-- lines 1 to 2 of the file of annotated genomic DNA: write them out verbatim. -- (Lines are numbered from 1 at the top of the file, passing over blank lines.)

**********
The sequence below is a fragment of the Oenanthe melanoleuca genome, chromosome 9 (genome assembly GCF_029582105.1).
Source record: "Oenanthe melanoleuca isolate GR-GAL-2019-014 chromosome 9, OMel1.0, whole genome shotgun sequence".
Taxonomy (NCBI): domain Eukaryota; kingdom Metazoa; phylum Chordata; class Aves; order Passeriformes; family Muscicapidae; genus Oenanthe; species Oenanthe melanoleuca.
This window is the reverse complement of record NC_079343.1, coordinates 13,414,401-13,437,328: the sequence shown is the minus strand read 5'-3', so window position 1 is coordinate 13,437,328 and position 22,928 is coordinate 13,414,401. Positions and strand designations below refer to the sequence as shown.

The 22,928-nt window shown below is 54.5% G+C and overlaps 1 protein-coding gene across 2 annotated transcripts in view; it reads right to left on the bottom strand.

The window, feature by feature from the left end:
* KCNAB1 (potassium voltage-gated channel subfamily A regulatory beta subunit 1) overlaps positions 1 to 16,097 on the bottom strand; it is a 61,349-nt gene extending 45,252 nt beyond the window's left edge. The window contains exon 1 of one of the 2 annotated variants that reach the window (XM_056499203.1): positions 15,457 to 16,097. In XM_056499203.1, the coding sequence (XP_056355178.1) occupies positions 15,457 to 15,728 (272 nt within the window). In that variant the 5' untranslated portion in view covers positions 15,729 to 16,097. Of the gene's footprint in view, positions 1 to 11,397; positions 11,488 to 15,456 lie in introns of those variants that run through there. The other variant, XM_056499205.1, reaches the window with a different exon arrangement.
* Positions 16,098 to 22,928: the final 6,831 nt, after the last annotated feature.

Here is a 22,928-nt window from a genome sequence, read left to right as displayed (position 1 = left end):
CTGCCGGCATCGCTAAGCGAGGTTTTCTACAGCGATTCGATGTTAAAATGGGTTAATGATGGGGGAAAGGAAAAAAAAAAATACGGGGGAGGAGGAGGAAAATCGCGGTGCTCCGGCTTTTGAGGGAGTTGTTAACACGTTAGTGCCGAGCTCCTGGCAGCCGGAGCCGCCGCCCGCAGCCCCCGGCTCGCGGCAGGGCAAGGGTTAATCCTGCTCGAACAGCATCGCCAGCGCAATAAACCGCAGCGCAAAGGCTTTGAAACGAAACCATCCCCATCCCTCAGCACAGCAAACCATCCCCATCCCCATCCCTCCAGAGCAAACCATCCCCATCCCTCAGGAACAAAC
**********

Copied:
The sequence below is a fragment of the Oenanthe melanoleuca genome, chromosome 9 (genome assembly GCF_029582105.1).
Source record: "Oenanthe melanoleuca isolate GR-GAL-2019-014 chromosome 9, OMel1.0, whole genome shotgun sequence".